A simple febrile seizure is defined as a brief, generalized seizure that occurs once in a 24-hour period as a result of a fever and not an intracranial infection or other severe metabolic condition. Two adverse outcomes of febrile seizure are of concern: recurrence and the potential development of afebrile seizures, including epilepsy. The probability of recurrence is 30 to 50 percent, depending on the child's age at the first episode. The risk of epilepsy is only slightly increased in these children compared with the general population. The risk is slightly higher (2.4 percent) in children who had their first seizure within the first year of life and who subsequently have had multiple episodes. Even though febrile seizures are common, consensus about treatment is lacking. The Committee on Quality Improvement of the American Academy of Pediatrics has developed a practice parameter to help physicians treat febrile seizures.
Treatment of febrile seizures traditionally consists of continuous or intermittent therapy with anticonvulsants or no therapy. Anticonvulsants have not been proved to prevent subsequent development of afebrile seizures nor is there any evidence that febrile seizures cause structural or cognitive damage. Consequently, the risks and benefits of any therapy must be considered and compared with the effect of no treatment.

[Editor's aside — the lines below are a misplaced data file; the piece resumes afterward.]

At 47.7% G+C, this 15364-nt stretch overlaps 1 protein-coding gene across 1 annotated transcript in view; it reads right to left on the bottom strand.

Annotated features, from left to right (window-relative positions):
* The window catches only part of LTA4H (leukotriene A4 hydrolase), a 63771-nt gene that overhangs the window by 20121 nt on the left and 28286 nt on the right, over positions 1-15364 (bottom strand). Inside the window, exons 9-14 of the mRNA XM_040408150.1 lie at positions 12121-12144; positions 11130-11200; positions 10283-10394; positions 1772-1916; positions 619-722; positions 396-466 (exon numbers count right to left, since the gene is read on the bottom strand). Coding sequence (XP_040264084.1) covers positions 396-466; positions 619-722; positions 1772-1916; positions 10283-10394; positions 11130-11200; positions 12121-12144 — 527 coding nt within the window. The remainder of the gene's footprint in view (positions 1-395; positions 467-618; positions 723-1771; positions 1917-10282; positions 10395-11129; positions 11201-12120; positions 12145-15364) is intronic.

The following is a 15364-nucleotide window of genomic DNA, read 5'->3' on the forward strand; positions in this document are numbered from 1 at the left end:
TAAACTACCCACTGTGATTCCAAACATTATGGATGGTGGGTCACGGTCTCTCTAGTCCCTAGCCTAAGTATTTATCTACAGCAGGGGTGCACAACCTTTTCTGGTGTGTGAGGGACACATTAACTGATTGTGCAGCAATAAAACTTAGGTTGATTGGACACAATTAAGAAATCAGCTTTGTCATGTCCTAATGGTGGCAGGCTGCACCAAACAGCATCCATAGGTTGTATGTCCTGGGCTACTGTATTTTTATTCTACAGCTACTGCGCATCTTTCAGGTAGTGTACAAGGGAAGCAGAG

In developing this practice parameter, more than 300 medical journal articles reporting studies of febrile seizures and treatments were reviewed and, of these, 62 articles were abstracted. The effectiveness of phenobarbital, valproic acid, carbamazepine and phenytoin was reviewed. Carbamazepine and phenytoin have not been shown to prevent recurrence, whereas phenobarbital reduced the incidence of febrile seizures from 25 per 100 children to five per 100 children. However, hyperactivity and hypersensitivity reactions can occur with this drug. Valproic acid is considered as effective as phenobarbital in preventing recurrence but is associated with several potentially serious adverse effects, such as thrombocytopenia, weight changes and fatal hepatotoxicity. Intermittent treatment may include diazepam, which is associated with a 44 percent reduction in risk per patient year. However, its sedative effects can obscure signs and symptoms of a developing central nervous system infection. Antipyretics have also been used to prevent recurrence, but studies show that they do not have this effect.
The American Academy of Pediatrics concludes that a single episode of febrile seizure in young children is a common, benign event after which there is an excellent prognosis for recovery. Therefore, education and emotional support for patients and parents are recommended rather than medication. Parental anxiety associated with febrile seizures might be a reason to recommend intermittent oral diazepam at the onset of fever in a child with a history of febrile seizures. In other effective medications, the side effects are too many to be commensurate with the benefits.